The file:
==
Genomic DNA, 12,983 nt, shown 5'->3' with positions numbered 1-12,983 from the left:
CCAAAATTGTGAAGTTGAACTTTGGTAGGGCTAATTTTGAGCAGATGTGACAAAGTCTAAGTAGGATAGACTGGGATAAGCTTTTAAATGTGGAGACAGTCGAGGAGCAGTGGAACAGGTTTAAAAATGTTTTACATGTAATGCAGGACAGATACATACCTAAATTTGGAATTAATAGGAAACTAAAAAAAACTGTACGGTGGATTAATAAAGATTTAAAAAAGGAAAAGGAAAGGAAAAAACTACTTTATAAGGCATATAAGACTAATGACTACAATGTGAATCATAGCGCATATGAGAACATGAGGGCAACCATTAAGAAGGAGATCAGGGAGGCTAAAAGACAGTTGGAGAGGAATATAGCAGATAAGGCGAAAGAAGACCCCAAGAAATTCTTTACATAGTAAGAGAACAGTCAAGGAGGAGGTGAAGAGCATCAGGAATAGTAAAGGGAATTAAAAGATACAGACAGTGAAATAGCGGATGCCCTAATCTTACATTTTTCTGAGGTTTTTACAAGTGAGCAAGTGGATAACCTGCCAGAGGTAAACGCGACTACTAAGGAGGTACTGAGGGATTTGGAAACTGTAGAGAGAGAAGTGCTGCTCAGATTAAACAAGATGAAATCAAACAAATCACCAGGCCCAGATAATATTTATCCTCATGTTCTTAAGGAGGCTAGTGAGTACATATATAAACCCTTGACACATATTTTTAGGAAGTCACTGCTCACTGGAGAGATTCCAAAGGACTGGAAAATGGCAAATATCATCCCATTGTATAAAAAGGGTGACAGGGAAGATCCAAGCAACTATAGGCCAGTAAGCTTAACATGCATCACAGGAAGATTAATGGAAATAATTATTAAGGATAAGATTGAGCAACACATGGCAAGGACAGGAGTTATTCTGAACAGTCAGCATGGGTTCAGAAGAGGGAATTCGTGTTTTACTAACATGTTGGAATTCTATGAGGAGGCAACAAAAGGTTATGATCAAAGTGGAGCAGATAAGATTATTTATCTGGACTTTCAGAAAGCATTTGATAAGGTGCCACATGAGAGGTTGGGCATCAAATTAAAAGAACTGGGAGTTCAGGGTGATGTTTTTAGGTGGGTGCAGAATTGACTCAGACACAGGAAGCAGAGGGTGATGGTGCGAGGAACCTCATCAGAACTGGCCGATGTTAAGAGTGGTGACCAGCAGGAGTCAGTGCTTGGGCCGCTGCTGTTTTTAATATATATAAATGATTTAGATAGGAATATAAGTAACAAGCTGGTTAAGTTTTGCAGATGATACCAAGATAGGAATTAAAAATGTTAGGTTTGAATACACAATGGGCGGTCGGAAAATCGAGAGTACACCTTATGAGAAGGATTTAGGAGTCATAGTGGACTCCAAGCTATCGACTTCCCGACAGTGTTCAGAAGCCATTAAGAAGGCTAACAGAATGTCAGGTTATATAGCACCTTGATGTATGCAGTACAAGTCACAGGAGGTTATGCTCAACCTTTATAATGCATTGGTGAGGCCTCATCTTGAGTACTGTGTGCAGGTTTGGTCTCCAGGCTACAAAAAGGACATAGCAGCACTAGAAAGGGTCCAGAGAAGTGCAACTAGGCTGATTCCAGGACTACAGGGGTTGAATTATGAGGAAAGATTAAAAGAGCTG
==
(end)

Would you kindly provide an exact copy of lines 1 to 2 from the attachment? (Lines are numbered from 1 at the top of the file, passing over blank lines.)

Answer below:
Genomic DNA, 12,983 nt, shown 5'->3' with positions numbered 1-12,983 from the left:
CCAAAATTGTGAAGTTGAACTTTGGTAGGGCTAATTTTGAGCAGATGTGACAAAGTCTAAGTAGGATAGACTGGGATAAGCTTTTAAATGTGGAGACAGTCGAGGAGCAGTGGAACAGGTTTAAAAATGTTTTACATGTAATGCAGGACAGATACATACCTAAATTTGGAATTAATAGGAAACTAAAAAAAACTGTACGGTGGATTAATAAAGATTTAAAAAAGGAAAAGGAAAGGAAAAAACTACTTTATAAGGCATATAAGACTAATGACTACAATGTGAATCATAGCGCATATGAGAACATGAGGGCAACCATTAAGAAGGAGATCAGGGAGGCTAAAAGACAGTTGGAGAGGAATATAGCAGATAAGGCGAAAGAAGACCCCAAGAAATTCTTTACATAGTAAGAGAACAGTCAAGGAGGAGGTGAAGAGCATCAGGAATAGTAAAGGGAATTAAAAGATACAGACAGTGAAATAGCGGATGCCCTAATCTTACATTTTTCTGAGGTTTTTACAAGTGAGCAAGTGGATAACCTGCCAGAGGTAAACGCGACTACTAAGGAGGTACTGAGGGATTTGGAAACTGTAGAGAGAGAAGTGCTGCTCAGATTAAACAAGATGAAATCAAACAAATCACCAGGCCCAGATAATATTTATCCTCATGTTCTTAAGGAGGCTAGTGAGTACATATATAAACCCTTGACACATATTTTTAGGAAGTCACTGCTCACTGGAGAGATTCCAAAGGACTGGAAAATGGCAAATATCATCCCATTGTATAAAAAGGGTGACAGGGAAGATCCAAGCAACTATAGGCCAGTAAGCTTAACATGCATCACAGGAAGATTAATGGAAATAATTATTAAGGATAAGATTGAGCAACACATGGCAAGGACAGGAGTTATTCTGAACAGTCAGCATGGGTTCAGAAGAGGGAATTCGTGTTTTACTAACATGTTGGAATTCTATGAGGAGGCAACAAAAGGTTATGATCAAAGTGGAGCAGATAAGATTATTTATCTGGACTTTCAGAAAGCATTTGATAAGGTGCCACATGAGAGGTTGGGCATCAAATTAAAAGAACTGGGAGTTCAGGGTGATGTTTTTAGGTGGGTGCAGAATTGACTCAGACACAGGAAGCAGAGGGTGATGGTGCGAGGAACCTCATCAGAACTGGCCGATGTTAAGAGTGGTGACCAGCAGGAGTCAGTGCTTGGGCCGCTGCTGTTTTTAATATATATAAATGATTTAGATAGGAATATAAGTAACAAGCTGGTTAAGTTTTGCAGATGATACCAAGATAGGAATTAAAAATGTTAGGTTTGAATACACAATGGGCGGTCGGAAAATCGAGAGTACACCTTATGAGAAGGATTTAGGAGTCATAGTGGACTCCAAGCTATCGACTTCCCGACAGTGTTCAGAAGCCATTAAGAAGGCTAACAGAATGTCAGGTTATATAGCACCTTGATGTATGCAGTACAAGTCACAGGAGGTTATGCTCAACCTTTATAATGCATTGGTGAGGCCTCATCTTGAGTACTGTGTGCAGGTTTGGTCTCCAGGCTACAAAAAGGACATAGCAGCACTAGAAAGGGTCCAGAGAAGTGCAACTAGGCTGATTCCAGGACTACAGGGGTTGAATTATGAGGAAAGATTAAAAGAGCTG